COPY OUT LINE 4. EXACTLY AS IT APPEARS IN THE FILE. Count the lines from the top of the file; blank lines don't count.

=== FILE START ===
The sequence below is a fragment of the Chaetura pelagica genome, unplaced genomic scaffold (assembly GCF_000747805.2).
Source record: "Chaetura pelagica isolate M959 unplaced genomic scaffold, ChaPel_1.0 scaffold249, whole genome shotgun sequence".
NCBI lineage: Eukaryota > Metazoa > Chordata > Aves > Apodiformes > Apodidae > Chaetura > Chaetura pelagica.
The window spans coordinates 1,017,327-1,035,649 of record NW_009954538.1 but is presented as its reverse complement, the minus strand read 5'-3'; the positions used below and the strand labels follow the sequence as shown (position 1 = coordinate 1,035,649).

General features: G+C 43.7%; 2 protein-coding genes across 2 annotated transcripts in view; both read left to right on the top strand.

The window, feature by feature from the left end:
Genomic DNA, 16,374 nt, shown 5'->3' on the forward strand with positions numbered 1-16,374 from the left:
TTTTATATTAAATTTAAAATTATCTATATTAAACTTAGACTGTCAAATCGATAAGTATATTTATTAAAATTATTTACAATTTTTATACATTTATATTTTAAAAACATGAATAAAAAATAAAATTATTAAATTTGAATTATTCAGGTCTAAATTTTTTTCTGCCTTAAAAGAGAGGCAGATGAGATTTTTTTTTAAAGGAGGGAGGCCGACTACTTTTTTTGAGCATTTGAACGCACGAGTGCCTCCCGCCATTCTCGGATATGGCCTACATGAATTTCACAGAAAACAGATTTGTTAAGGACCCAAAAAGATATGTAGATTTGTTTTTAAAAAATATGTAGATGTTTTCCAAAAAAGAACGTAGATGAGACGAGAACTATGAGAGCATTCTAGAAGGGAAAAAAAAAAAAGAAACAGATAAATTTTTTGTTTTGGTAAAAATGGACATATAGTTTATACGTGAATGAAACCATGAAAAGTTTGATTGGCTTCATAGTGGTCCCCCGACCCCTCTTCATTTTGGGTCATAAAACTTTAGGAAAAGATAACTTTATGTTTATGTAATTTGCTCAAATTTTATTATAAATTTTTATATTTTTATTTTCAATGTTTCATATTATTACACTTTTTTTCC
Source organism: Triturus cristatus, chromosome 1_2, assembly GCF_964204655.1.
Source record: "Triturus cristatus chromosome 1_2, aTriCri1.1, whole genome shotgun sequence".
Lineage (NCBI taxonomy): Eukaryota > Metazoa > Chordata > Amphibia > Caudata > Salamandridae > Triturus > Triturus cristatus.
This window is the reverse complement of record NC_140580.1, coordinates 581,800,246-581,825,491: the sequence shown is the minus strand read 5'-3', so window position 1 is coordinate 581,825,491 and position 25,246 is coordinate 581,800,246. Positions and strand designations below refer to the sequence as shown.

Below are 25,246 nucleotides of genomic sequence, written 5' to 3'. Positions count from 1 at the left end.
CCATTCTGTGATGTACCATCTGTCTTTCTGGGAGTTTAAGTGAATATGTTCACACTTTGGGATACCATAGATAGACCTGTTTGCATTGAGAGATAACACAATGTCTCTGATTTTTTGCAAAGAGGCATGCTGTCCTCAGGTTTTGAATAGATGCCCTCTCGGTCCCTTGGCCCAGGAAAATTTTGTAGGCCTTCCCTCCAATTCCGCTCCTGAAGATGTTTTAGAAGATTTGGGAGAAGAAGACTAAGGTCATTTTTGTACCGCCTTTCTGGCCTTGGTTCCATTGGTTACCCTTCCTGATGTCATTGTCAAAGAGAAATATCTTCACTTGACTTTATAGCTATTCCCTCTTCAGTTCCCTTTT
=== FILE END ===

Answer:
The window spans coordinates 1,017,327-1,035,649 of record NW_009954538.1 but is presented as its reverse complement, the minus strand read 5'-3'; the positions used below and the strand labels follow the sequence as shown (position 1 = coordinate 1,035,649).